BitchPlanet-0a25eBy Molly Jane Kremer. A good piece of fiction – or, more broadly, a good piece of art – makes you feel something. Aside from caring about characters and what happens to them (that’s a given), when a story can additionally make you look at life in a different way, or focus more on certain aspects of society that tend to be ignored, then whatever is being read or watched has transcended that elusive line between satisfactory and exceptional. Bitch Planet #1 is one of those exceptional pieces of fiction. Because this comic, oh this comic, it made me angry: not at the book (because, duh – it’s fucking spectacular) but at how plausible its dystopic future is, and at how a mere exaggeration of current society can bring such ingrained notions to a frightening and disgusting light.

With a comic like this, one that gets the rep of being “Important,” there is a worry that character and plot could get lost behind its “message”. (Of the many concepts nestled within its 24 pages, subtlety isn’t one.) And while writer Kelly Sue DeConnick is undoubtedly evangelical in her patriarchy-smashing desires, this comic thankfully (and elegantly) transcends the allegorical. Bitch Planet shares some similarities with Greg Rucka’s and Michael Lark’s Lazarus, a series with a much more subdued take on an unsettling and credibly bleak future, but as soon as you get to the massive double-splash title page, you see that this is going to be a unique experience. The Bitch Planet logo (colored pink, natch) stretches across two pages, assuring the reader this will be big, loud, and intense, with a palpable fury to match.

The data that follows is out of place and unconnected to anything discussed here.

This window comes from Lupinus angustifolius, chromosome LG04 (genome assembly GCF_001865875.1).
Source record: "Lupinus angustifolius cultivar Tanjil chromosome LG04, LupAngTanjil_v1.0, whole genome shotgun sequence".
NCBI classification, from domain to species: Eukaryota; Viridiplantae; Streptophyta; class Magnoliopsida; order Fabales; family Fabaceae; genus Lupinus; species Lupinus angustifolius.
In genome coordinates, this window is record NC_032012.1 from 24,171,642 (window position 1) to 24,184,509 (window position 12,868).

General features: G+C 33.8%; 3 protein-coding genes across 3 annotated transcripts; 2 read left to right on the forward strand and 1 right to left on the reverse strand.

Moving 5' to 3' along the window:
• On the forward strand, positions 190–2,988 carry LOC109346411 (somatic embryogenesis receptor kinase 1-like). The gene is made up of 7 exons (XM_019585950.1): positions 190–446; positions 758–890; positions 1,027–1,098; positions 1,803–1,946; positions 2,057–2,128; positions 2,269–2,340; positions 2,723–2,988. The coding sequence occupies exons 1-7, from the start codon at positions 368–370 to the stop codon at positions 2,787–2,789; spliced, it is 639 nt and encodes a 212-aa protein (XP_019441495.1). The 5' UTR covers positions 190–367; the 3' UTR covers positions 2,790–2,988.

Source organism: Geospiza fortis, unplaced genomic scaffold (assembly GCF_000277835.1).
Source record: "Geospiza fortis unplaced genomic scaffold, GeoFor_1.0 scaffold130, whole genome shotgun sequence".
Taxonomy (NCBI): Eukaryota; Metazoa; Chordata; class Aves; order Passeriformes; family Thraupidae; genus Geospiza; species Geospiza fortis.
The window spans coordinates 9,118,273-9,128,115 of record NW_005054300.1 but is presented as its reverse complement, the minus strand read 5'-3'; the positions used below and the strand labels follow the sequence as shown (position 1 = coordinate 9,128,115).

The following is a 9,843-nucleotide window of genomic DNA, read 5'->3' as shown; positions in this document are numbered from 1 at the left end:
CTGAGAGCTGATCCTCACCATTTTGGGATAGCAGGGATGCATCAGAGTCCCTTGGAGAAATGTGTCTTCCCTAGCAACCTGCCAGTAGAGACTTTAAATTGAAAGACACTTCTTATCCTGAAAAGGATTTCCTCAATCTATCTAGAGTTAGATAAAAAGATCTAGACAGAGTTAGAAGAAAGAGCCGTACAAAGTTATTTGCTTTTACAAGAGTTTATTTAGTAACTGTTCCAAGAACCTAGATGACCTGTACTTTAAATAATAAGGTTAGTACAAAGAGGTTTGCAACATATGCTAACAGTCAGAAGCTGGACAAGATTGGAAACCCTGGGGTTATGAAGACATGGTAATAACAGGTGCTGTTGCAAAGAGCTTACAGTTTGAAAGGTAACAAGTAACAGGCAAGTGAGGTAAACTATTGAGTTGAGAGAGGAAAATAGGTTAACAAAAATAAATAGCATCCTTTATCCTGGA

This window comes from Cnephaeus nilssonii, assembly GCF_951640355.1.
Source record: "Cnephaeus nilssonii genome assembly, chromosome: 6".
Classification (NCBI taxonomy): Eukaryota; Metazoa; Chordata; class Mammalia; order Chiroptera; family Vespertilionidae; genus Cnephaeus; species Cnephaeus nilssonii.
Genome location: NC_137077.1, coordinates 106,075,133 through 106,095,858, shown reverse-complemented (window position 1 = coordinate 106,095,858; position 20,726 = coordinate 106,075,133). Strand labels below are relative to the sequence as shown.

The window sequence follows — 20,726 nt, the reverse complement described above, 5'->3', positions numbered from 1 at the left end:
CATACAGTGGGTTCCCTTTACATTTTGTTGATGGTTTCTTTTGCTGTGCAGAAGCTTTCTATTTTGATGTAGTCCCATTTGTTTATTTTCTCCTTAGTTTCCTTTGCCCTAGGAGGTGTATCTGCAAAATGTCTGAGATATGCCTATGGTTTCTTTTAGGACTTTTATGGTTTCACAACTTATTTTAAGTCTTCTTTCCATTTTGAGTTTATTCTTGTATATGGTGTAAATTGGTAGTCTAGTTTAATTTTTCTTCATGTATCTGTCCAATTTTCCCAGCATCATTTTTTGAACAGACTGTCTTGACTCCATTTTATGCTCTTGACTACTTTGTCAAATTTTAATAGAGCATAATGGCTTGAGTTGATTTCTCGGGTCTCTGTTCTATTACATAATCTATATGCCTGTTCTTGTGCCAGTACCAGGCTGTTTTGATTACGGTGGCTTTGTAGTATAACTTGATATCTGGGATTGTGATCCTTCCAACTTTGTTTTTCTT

Beyond that thrill of a title page, there are attributes of pulp, grindhouse, and horror found inside, with a focus on the tried-and-true “Women In Cages” subgenre. DeConnick, again making use of an in media res opening to great effect, introduces us to a future world where “NCs” (non-compliant women) are shipped off to prison, committed to life sentences at the “Auxiliary Compliance Outpost” (more commonly known as Bitch Planet). “Non-compliance” is a term proven to be a nebulous thing, redefined by men to suit their purposes, with a rationale ranging from not being pleasing enough to the male-gaze, to taking affront to a husband’s infidelity, or to murder.

Fullscreen capture 12112014 114007 AMThis only being the first issue of an ongoing series, the main protagonists aren’t given much background to work with just yet. Some tantalizing hints of backstory are to be gleaned (“I know where I seen you before, girl…”), but we’re only given one prisoner’s heartbreaking and hideous reason for being sent to the prison planet. The other two prisoners we’re introduced to, Penny Rolle and Kamau Kogo, are as yet enigmatically unknown ass-kickers. It’s exciting (and refreshing) to have a comic as high-profile and hyped as this one feature two black women. Time will tell how fully-realized they’ll continue to be (we only have one issue to go on so far), but as of right now they’re written as complex, motivated, and compelling leads.